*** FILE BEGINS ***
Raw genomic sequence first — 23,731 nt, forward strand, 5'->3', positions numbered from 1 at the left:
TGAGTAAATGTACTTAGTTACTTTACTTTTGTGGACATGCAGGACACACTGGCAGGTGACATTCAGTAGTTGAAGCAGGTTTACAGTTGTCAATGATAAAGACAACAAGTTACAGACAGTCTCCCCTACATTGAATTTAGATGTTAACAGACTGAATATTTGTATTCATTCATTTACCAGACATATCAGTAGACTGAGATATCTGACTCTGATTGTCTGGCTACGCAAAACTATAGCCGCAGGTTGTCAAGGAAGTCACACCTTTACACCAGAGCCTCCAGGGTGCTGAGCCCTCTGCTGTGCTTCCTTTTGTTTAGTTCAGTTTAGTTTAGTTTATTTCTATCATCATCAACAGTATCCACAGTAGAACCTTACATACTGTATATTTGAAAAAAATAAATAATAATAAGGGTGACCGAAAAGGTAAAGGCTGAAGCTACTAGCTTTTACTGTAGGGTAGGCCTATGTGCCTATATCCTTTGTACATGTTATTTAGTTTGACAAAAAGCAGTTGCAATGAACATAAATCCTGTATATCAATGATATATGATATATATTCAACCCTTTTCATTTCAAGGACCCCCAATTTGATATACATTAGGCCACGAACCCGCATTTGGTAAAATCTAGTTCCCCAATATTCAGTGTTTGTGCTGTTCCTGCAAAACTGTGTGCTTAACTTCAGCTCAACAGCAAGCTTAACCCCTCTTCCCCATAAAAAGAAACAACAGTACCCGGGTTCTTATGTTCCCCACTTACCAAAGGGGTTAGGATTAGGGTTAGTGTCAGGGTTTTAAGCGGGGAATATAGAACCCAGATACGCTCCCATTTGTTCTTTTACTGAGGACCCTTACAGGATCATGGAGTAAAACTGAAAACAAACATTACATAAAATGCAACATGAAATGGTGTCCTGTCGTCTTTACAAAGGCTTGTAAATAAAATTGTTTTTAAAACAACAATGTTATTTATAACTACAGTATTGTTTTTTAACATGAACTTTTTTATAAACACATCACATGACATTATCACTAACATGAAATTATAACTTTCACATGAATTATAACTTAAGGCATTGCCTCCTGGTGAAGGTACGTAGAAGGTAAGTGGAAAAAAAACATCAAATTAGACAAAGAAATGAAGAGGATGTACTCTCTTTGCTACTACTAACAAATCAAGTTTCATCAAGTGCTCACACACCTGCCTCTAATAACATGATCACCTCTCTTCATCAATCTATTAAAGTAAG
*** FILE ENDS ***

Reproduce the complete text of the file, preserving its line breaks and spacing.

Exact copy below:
Raw genomic sequence first — 23,731 nt, forward strand, 5'->3', positions numbered from 1 at the left:
TGAGTAAATGTACTTAGTTACTTTACTTTTGTGGACATGCAGGACACACTGGCAGGTGACATTCAGTAGTTGAAGCAGGTTTACAGTTGTCAATGATAAAGACAACAAGTTACAGACAGTCTCCCCTACATTGAATTTAGATGTTAACAGACTGAATATTTGTATTCATTCATTTACCAGACATATCAGTAGACTGAGATATCTGACTCTGATTGTCTGGCTACGCAAAACTATAGCCGCAGGTTGTCAAGGAAGTCACACCTTTACACCAGAGCCTCCAGGGTGCTGAGCCCTCTGCTGTGCTTCCTTTTGTTTAGTTCAGTTTAGTTTAGTTTATTTCTATCATCATCAACAGTATCCACAGTAGAACCTTACATACTGTATATTTGAAAAAAATAAATAATAATAAGGGTGACCGAAAAGGTAAAGGCTGAAGCTACTAGCTTTTACTGTAGGGTAGGCCTATGTGCCTATATCCTTTGTACATGTTATTTAGTTTGACAAAAAGCAGTTGCAATGAACATAAATCCTGTATATCAATGATATATGATATATATTCAACCCTTTTCATTTCAAGGACCCCCAATTTGATATACATTAGGCCACGAACCCGCATTTGGTAAAATCTAGTTCCCCAATATTCAGTGTTTGTGCTGTTCCTGCAAAACTGTGTGCTTAACTTCAGCTCAACAGCAAGCTTAACCCCTCTTCCCCATAAAAAGAAACAACAGTACCCGGGTTCTTATGTTCCCCACTTACCAAAGGGGTTAGGATTAGGGTTAGTGTCAGGGTTTTAAGCGGGGAATATAGAACCCAGATACGCTCCCATTTGTTCTTTTACTGAGGACCCTTACAGGATCATGGAGTAAAACTGAAAACAAACATTACATAAAATGCAACATGAAATGGTGTCCTGTCGTCTTTACAAAGGCTTGTAAATAAAATTGTTTTTAAAACAACAATGTTATTTATAACTACAGTATTGTTTTTTAACATGAACTTTTTTATAAACACATCACATGACATTATCACTAACATGAAATTATAACTTTCACATGAATTATAACTTAAGGCATTGCCTCCTGGTGAAGGTACGTAGAAGGTAAGTGGAAAAAAAACATCAAATTAGACAAAGAAATGAAGAGGATGTACTCTCTTTGCTACTACTAACAAATCAAGTTTCATCAAGTGCTCACACACCTGCCTCTAATAACATGATCACCTCTCTTCATCAATCTATTAAAGTAAG